BLOOM: What was the greatest challenge of editing the book?
Alice Wong: Staying organized and on top of things! Working with 37 different contributors you have to exchange a number of edits and requests for feedback. Everyone has their own timeline but you have to give folks plenty of notice, keep them informed, and follow up when you need a response. It’s like herding a bunch of awesome cats.
BLOOM: The greatest joy?
Alice Wong: Being able to share these stories to a wider audience. I want people to learn more about each writer after reading this book!
BLOOM: I found one of the pieces about how two writers with brain injuries supported each other's work fascinating. And I loved this quote. It seems to sum up a lot of what I'm taking from the book: 'The story of disabled success has never been a story about one solitary disabled person overcoming limitations—despite the fact that’s the narrative we so often read in the media. The narrative trajectory of a disabled person’s life is necessarily webbed. We are often only as strong as our friends and family make us, only as strong as our community, only as strong as the resources and privileges we have.' Can you speak to that?
Alice Wong: A.H. Reaume’s essay is about the beauty that comes from interdependence, that it’s ok to be vulnerable and how we all have the capacity to share and support one another. American culture conflates independence with strength and many sick, older, and disabled people know there’s also strength in needing and providing help. Friendship among disabled people is a wondrous thing where we can be ourselves without having to prove anything to anyone.
BLOOM: You also produced a plain language version of the book, which is quite unusual. Can you share who edited that version, and what their objectives were?
Alice Wong: Sara Luterman is an autistic writer and journalist who knows how to write in plain language. She is the author of the plain language version. It was important to me that this book is as accessible as possible recognizing that not everyone processes information in the typical way. Naomi Ortiz, another disabled writer, created a discussion guide for any reader, educator, or book group. Both of these publications can be found on my website starting June 30th.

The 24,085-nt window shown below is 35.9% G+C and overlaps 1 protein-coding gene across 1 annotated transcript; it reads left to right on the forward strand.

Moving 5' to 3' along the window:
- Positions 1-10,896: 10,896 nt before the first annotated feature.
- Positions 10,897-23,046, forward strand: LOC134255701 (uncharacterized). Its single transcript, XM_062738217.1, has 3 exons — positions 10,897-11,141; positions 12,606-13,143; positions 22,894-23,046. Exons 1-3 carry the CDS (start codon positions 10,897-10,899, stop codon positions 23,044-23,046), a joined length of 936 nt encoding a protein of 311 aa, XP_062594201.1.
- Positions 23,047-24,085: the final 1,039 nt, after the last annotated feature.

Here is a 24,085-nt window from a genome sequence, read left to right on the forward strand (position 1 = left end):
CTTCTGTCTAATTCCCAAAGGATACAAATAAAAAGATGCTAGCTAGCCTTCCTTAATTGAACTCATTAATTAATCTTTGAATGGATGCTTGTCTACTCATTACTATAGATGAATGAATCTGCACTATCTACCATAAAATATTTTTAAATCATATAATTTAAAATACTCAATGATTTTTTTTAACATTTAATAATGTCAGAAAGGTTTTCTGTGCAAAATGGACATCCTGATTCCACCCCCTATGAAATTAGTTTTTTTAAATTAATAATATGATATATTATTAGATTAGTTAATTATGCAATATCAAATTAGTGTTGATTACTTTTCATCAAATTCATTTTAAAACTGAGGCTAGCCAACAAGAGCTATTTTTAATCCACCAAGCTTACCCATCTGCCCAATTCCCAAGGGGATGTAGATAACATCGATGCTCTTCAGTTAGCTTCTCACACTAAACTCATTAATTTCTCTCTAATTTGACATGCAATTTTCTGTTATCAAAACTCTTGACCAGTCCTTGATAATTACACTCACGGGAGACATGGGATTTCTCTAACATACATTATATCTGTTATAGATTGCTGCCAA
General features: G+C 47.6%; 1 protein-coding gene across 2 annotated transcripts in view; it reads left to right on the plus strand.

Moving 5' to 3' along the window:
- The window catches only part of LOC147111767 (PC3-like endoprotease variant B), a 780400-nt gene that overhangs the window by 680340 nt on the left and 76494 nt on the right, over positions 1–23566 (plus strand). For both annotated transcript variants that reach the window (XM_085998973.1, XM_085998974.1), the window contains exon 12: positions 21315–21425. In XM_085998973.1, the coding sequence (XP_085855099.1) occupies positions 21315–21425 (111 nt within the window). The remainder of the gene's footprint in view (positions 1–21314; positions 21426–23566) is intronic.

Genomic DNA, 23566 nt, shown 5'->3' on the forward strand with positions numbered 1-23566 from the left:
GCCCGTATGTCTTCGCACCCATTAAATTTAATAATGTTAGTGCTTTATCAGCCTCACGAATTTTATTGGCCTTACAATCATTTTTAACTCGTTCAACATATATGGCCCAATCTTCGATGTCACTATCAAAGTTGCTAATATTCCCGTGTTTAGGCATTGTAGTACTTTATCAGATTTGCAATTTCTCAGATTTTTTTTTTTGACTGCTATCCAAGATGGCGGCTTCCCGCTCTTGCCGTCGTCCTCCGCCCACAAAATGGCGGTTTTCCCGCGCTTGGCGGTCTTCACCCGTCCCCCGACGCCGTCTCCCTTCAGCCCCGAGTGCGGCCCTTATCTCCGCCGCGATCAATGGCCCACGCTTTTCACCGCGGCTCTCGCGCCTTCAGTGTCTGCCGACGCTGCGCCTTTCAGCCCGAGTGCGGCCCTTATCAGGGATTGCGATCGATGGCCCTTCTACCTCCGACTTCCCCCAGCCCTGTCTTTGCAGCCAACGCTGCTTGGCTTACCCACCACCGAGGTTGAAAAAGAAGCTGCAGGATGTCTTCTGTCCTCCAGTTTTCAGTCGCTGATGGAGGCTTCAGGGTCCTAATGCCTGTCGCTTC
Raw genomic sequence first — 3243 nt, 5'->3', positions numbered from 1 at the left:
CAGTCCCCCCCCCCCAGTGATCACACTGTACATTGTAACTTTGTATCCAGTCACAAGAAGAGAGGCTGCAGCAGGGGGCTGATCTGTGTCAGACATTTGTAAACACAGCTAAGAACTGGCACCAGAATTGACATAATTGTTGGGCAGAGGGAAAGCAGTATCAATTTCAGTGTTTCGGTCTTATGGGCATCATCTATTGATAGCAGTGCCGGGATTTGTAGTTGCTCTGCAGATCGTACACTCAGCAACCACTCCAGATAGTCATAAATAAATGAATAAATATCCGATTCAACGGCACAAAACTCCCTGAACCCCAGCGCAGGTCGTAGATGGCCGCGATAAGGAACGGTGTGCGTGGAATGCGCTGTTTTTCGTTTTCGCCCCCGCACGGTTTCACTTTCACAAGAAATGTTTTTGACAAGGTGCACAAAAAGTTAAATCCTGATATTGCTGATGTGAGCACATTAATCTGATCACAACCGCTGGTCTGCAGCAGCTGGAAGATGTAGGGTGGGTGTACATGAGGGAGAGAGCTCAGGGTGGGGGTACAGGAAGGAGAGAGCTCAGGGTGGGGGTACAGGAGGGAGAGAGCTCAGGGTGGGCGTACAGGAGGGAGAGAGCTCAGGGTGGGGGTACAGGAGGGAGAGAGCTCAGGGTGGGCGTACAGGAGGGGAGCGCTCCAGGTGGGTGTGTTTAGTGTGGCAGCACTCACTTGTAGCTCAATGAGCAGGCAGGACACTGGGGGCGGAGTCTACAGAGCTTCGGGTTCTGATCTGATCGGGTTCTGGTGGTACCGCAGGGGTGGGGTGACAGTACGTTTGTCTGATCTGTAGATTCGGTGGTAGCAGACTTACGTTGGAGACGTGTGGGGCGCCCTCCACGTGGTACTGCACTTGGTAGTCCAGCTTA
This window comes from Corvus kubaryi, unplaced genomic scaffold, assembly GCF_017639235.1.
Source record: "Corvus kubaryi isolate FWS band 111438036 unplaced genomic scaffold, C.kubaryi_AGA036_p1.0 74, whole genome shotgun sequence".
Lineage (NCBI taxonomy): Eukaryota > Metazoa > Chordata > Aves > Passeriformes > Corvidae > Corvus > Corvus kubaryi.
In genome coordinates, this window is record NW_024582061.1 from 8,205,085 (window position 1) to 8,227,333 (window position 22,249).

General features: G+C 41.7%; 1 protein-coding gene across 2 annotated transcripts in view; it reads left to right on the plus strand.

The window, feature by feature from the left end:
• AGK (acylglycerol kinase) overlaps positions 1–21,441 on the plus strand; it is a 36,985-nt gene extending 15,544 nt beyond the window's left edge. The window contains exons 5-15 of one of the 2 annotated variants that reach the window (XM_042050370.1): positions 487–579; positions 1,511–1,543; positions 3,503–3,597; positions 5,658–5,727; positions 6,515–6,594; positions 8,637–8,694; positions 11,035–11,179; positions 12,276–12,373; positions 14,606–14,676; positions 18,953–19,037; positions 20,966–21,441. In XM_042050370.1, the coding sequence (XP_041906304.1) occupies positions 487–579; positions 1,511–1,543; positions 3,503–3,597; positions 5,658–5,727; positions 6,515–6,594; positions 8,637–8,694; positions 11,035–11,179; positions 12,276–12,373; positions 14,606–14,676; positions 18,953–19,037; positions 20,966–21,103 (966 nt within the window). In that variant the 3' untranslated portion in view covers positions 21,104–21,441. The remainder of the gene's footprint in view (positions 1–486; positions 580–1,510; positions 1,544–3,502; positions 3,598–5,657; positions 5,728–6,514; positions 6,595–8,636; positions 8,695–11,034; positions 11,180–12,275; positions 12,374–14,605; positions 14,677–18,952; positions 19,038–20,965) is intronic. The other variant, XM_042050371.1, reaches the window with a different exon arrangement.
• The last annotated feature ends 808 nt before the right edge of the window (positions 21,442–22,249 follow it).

BLOOM: There is an incredible variety and breadth of voices in the book. The only ones I found missing were those who aren't able to easily communicate in words. You do include an AAC user, and a person with an intellectual disability, and I recall a description of someone using ASL. But I couldn't help wondering how people like my son, who doesn't speak, and isn't fluent in sign due to physical disability, will be heard in a culture that over values speech and text. I don't have an answer, but I wondered if you had any thoughts?
Alice Wong: I don’t have an answer because I look to non-speaking people to lead the way on this. They should be centred on telling the world how to go beyond speech and text. Everyone has a story and should tell it in the way that is natural for them. It is up to all of us to understand and communicate with people in a variety of ways. There are many non-speaking people who use technology or other forms of assistance who are incredibly prolific and I hope more people have access to what they need so they can express themselves as authentically as possible. Communication First is an organization I'm following to educate myself.
BLOOM: The book's launch is incredibly timely, given the pandemic and how we see it disproportionately impact marginalized groups, including disabled and racialized people. What do you hope people take from the book?
Alice Wong: I hope people find connection and joy from the book and that it excites them about the vastness of our culture and community. Disability Visibility is just a small sample of what’s out there and I want to encourage people to keep learning and discovering.